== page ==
We developed one of these tools, which alerts the clinical staff to the deterioration of a child before it has become obvious in the environment. Those are two major innovative steps we’ve deployed that come out of the Formula 1 environment and into the healthcare space in that scenario you have described.

What impact do you think this technology could have on healthcare moving forward?

It’s huge. Healthcare is very reactive, over-utilized and there is an acute need to deploy intelligent technologies that can help you derive insight rapidly from the mass of data that you’re presented with, not just on one patient, but multiple patients under your care. It’s solutions such as this that are the future of our healthcare systems.

How is real-time data from Formula 1 technology also being used to make better surgeons? In what ways will this impact surgical training?

As part of our partnership with Oxford Medical School, we have developed a technology that is again wireless and battery-powered for measuring the movement of your hands and wrists during a surgical procedure.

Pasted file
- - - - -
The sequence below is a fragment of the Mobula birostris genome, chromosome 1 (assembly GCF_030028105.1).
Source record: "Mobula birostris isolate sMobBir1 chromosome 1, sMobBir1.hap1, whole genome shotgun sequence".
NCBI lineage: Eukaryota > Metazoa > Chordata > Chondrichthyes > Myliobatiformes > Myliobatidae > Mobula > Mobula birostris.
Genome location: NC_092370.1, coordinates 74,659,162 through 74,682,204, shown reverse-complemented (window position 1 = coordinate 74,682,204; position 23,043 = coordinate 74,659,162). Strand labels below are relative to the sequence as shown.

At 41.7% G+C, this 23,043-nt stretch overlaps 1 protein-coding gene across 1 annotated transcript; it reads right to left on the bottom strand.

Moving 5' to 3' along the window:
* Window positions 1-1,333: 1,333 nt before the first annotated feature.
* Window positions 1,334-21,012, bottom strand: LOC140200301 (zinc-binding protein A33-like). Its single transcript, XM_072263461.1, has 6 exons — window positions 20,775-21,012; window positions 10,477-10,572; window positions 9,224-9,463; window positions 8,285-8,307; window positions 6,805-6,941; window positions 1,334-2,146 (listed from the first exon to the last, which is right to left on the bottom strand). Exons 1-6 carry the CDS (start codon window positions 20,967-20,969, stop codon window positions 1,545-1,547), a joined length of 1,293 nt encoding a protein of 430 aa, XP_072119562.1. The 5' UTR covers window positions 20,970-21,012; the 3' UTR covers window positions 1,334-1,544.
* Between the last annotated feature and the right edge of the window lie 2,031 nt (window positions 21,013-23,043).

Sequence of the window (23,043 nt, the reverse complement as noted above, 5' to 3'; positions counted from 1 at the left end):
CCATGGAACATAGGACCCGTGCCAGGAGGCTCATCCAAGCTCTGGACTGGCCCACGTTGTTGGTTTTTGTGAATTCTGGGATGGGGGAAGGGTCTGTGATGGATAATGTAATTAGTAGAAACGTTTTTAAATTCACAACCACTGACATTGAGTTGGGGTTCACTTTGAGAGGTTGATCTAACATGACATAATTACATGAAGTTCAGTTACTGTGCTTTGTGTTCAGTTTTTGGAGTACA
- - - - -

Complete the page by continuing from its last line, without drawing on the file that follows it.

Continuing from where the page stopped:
The hypothesis here, which has been well tried, tested and proven a number of times, is that the less you move, or the poorer your movement, the better the skills that you’ve acquired.

When learning to play the piano or violin, at Grade One, you make very large hand movements in order to achieve simple musical compositions. However, people who are experts at playing a musical instrument will make very small movements to achieve very complex musical compositions.

It’s exactly the same in surgery. The greater your paucity of movement, the greater the skill that you have acquired in performing a particular surgical procedure.

Using these devices, we can now measure someone’s level of skill acquisition. We can also benchmark them against those surgeons of an equal amount of training or seniority within their career to understand whether a trainee surgeon is moving up the training curve as they should be, or indeed whether an expert surgeon is performing a task as they have been trained to.